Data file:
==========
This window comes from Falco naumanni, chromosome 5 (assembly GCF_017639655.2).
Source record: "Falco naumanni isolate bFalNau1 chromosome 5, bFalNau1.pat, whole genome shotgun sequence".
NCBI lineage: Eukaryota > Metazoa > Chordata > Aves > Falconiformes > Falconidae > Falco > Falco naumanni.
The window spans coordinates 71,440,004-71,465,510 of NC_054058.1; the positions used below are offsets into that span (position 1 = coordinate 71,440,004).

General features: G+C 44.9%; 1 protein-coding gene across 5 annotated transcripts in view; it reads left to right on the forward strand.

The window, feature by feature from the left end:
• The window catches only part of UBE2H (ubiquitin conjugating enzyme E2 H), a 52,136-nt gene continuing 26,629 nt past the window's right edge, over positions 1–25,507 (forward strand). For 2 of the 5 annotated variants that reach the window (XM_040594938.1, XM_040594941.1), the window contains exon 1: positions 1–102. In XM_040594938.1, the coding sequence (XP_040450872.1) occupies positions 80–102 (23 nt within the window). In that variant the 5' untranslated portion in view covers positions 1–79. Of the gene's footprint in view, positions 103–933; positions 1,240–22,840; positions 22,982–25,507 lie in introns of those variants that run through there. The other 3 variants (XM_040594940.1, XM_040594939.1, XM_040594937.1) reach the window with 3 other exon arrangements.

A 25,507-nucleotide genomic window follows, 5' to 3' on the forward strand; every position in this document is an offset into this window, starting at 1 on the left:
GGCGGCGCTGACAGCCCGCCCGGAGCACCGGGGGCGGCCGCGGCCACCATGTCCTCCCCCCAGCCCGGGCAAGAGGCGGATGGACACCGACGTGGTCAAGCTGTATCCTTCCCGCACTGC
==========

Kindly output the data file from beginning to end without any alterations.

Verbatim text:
This window comes from Falco naumanni, chromosome 5 (assembly GCF_017639655.2).
Source record: "Falco naumanni isolate bFalNau1 chromosome 5, bFalNau1.pat, whole genome shotgun sequence".
NCBI lineage: Eukaryota > Metazoa > Chordata > Aves > Falconiformes > Falconidae > Falco > Falco naumanni.
The window spans coordinates 71,440,004-71,465,510 of NC_054058.1; the positions used below are offsets into that span (position 1 = coordinate 71,440,004).

General features: G+C 44.9%; 1 protein-coding gene across 5 annotated transcripts in view; it reads left to right on the forward strand.

The window, feature by feature from the left end:
• The window catches only part of UBE2H (ubiquitin conjugating enzyme E2 H), a 52,136-nt gene continuing 26,629 nt past the window's right edge, over positions 1–25,507 (forward strand). For 2 of the 5 annotated variants that reach the window (XM_040594938.1, XM_040594941.1), the window contains exon 1: positions 1–102. In XM_040594938.1, the coding sequence (XP_040450872.1) occupies positions 80–102 (23 nt within the window). In that variant the 5' untranslated portion in view covers positions 1–79. Of the gene's footprint in view, positions 103–933; positions 1,240–22,840; positions 22,982–25,507 lie in introns of those variants that run through there. The other 3 variants (XM_040594940.1, XM_040594939.1, XM_040594937.1) reach the window with 3 other exon arrangements.

A 25,507-nucleotide genomic window follows, 5' to 3' on the forward strand; every position in this document is an offset into this window, starting at 1 on the left:
GGCGGCGCTGACAGCCCGCCCGGAGCACCGGGGGCGGCCGCGGCCACCATGTCCTCCCCCCAGCCCGGGCAAGAGGCGGATGGACACCGACGTGGTCAAGCTGTATCCTTCCCGCACTGC